We’re all part monsters in our subconscious. ~ Leslie Nielsen as Commander Adams
I couldn’t help but recall Han Solo’s line about the Millenium Falcon in the original Star Wars in response to Luke’s derision. After giving his pride and joy an affectionate pat he defends her reputation like so, “She may not look like much but she’s got it where it counts.”
It seems fitting that the line is used to commend Forbidden Planet because this is the film that in many ways made science fiction what it is today. It’s almost too easy to trace the line from this film to the likes of Star Wars and Star Trek and a plethora of others. But today we’re so used to the canonical worlds of established sci-fi that Forbidden Planet might come off as quaint and a bit outmoded. Still, the film has it where it counts even today.
Forbidden Planet was also unprecedented in its day because this was no B-picture. This was A-grade entertainment and that was almost unheard of at the time for science fiction, a historically low budget genre. Leslie Nielsen is given his first starring role while Walter Pidgeon plays the scientist who greets the explorers on the surface of the planet that they were sent to investigate.
But the band of expeditioners who came before them was all but decimated by some unknown force leaving only Dr. Morbius alive (Pidgeon) along with his pretty daughter Altaira (Anne Francis) who has no grasp of what life on earth is like. Commander Adams (Nielsen) is intent on staying on the planet until receiving further instructions from earth.
Still, something doesn’t sit right. There’s something off about Altair IV. A silent, invisible adversary is oftentimes more engaging than a visual one especially when it dwells very close to home and that’s precisely what presents itself moment by moment as the narrative progresses.
From their very first touchdown, this is an incredibly eery picture which manages to carry the audience’s attention for a great deal of the movie. In fact, if this was Star Wars they would have said, “I have a bad feeling about this” at least a couple times. But equally crucial is the subsequent development of the landscape around us that’s at times utterly entrancing.
The key to the film is that everyone plays it straight and serious and in this particular case it doesn’t come off as camp. There’s a gravity to it all that’s mesmerizing even in its bits of antiquity because the world is full of grand endeavors in creativity.
The electronic instrumentation provides what is purported to be the cinematic world’s first fully atonal electric score and even today each note is unnerving to the core. Whereas the theremin has somehow entered into the realm of parody these notes still seem resonant and they perform far better than any traditional score might have in the same circumstances.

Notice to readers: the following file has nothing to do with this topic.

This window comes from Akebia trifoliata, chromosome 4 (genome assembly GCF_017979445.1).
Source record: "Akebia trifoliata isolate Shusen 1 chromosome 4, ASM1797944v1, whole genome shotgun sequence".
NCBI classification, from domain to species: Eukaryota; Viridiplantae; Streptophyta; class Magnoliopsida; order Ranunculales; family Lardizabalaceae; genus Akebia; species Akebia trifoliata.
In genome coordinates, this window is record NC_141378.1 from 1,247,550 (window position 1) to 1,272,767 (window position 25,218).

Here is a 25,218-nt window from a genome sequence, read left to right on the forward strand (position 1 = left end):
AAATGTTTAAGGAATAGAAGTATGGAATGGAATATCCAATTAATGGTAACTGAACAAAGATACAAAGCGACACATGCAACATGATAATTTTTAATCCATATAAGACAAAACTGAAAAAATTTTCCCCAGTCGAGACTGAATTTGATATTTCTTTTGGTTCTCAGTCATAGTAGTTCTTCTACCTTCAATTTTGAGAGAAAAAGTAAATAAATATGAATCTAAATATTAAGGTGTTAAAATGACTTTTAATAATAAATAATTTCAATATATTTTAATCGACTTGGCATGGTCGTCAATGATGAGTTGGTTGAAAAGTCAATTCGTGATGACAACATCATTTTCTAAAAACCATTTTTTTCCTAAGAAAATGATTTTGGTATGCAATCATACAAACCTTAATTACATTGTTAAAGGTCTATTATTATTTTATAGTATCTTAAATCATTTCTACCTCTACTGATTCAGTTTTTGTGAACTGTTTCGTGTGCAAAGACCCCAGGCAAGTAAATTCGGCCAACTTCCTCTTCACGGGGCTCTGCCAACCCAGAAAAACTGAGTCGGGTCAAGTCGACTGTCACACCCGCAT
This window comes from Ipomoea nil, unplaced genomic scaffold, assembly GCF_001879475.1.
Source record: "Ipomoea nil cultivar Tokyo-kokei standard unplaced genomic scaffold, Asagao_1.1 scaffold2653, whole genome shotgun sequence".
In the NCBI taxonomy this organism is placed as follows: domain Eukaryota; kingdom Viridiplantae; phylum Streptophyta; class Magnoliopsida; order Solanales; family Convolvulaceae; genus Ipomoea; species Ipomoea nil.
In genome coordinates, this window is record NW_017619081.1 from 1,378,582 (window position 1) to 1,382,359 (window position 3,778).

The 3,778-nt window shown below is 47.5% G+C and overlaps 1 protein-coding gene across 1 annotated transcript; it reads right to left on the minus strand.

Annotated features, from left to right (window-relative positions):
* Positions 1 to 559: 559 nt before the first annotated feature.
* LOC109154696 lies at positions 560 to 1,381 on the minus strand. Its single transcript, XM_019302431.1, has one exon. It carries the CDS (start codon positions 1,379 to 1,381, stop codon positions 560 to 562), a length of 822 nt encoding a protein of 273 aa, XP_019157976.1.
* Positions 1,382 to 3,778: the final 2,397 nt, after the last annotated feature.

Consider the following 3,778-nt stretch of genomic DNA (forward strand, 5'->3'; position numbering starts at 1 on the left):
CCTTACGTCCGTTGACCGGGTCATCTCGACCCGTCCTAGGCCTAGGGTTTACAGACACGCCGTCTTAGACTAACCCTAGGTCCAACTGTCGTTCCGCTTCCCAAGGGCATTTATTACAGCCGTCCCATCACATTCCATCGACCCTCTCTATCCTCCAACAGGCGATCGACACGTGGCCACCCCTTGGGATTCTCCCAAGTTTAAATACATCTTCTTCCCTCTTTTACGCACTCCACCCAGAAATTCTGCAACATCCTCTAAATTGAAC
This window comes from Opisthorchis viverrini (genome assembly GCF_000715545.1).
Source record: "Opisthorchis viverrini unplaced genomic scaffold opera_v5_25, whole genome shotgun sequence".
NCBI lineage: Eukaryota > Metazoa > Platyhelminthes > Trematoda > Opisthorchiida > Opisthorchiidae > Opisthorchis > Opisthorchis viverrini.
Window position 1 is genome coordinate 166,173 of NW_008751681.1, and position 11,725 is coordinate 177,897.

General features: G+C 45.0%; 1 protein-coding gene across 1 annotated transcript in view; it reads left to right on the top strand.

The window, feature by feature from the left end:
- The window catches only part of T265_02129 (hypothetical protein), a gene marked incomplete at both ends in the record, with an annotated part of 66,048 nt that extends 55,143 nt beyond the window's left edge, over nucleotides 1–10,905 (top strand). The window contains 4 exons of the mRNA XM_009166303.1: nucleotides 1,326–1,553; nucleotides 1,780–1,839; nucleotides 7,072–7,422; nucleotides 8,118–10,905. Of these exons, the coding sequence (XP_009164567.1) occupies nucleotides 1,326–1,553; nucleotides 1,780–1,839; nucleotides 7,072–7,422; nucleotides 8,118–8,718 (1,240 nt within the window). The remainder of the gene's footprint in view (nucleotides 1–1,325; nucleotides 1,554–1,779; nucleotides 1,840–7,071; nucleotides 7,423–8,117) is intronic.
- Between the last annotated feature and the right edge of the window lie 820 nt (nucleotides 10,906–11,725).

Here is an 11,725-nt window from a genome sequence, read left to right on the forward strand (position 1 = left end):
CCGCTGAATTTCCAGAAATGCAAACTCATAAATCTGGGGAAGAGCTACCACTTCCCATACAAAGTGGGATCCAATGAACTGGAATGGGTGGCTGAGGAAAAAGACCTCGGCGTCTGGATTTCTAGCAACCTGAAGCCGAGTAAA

At times Forbidden Planet showcases a very simple, even austere mise en scene and other times expands to almost labyrinthian proportions. The sweeping palette photographed in Eastmancolor with CinemaScope certainly adds to its allure straight out of the 1950s while still managing to take cues from stories from centuries prior, Shakespeare’s The Tempest, being the most obvious inspiration.
While not necessarily prophetic or correct in all its assertions about space travel (as far as we can possibly know) there’s a commitment to the world and a specificity to its inner workings that makes the Forbidden Planet into a fairly immersive place — a world alternative to our own that we are able to explore and I think that’s part of its unique status as a pioneering film. Because now we are so used to worldmaking and fantasies outside the realm of Earth whether it be Star Wars or Lord of the Rings or Harry Potter.
Here we see it too but it comes out of a time where most stories were human stories planted on earth or at the very least had the semblance of the reality that we know to be true here. And yet here was a narrative that dared transplant our human shortcomings to the other end of the universe in an entirely different paradigm while showing how man is his fallen nature can still make a mess of life even there. It’s a fairly powerful statement full of human psychology as much as it is about conquering new frontiers.
Robby the Robot (designed by Robert Kinoshita and the team at MGM) stands as a landmark among cinematic robots since he is his own entity as a standalone character. Far from turning on man, he’s about as useful as we might possibly think — even creating gallons of whiskey for the thirsty cook (Earl Holliman). The film was also a trendsetter in describing space travel in increments of light while miniskirts far from being a thing of the future still made a splash with 50s audiences as worn so provocatively by Anne Francis.
Through its final credits, Forbidden Planet is a special picture and that uniqueness goes far beyond its rightful place as one of the seminal explorations in science-fiction. The only thing left to say seems to be despite the iconic nature of its film poster, it has absolutely no bearing on the plot whatsoever. Still, it makes for a good piece of advertising. It must be if someone as oblivious as me is talking about Forbidden Planet over 60 years later.